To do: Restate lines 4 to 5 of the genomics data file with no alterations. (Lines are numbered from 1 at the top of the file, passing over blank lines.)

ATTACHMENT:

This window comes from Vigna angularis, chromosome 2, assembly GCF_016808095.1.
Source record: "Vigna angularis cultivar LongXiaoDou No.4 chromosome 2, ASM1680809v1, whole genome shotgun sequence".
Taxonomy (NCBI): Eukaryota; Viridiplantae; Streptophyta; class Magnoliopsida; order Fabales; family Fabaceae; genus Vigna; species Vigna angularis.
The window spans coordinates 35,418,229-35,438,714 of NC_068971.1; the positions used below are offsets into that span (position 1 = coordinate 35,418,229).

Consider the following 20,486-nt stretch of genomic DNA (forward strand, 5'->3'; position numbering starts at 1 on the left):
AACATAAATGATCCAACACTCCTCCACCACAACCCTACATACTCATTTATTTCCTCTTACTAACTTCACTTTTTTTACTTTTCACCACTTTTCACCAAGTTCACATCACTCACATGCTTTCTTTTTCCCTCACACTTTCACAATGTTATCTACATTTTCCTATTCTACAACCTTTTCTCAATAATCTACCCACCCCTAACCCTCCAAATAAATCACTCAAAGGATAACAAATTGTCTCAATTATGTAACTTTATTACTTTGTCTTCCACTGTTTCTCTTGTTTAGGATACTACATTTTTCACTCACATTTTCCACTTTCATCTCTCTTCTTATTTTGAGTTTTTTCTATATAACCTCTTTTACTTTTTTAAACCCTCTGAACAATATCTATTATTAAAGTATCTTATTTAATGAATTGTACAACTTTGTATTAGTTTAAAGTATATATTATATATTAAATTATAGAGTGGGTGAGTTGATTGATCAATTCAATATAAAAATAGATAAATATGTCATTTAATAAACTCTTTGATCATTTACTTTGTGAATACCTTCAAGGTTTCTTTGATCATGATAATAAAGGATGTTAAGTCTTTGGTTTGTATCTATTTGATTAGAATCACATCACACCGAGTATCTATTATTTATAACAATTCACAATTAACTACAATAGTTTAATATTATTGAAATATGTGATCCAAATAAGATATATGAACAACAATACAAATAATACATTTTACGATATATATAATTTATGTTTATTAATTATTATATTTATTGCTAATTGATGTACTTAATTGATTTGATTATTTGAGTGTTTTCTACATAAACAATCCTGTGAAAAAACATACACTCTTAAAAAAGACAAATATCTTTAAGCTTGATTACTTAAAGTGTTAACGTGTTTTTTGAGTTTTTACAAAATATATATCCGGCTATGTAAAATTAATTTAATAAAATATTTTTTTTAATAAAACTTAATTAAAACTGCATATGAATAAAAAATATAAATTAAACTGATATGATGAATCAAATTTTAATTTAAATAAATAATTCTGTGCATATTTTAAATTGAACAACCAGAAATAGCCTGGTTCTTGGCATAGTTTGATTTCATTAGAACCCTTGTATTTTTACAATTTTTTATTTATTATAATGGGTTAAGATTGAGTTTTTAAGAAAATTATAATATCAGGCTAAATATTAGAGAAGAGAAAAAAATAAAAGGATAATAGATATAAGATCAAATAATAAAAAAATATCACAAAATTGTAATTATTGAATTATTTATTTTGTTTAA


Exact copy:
The window spans coordinates 35,418,229-35,438,714 of NC_068971.1; the positions used below are offsets into that span (position 1 = coordinate 35,418,229).

Consider the following 20,486-nt stretch of genomic DNA (forward strand, 5'->3'; position numbering starts at 1 on the left):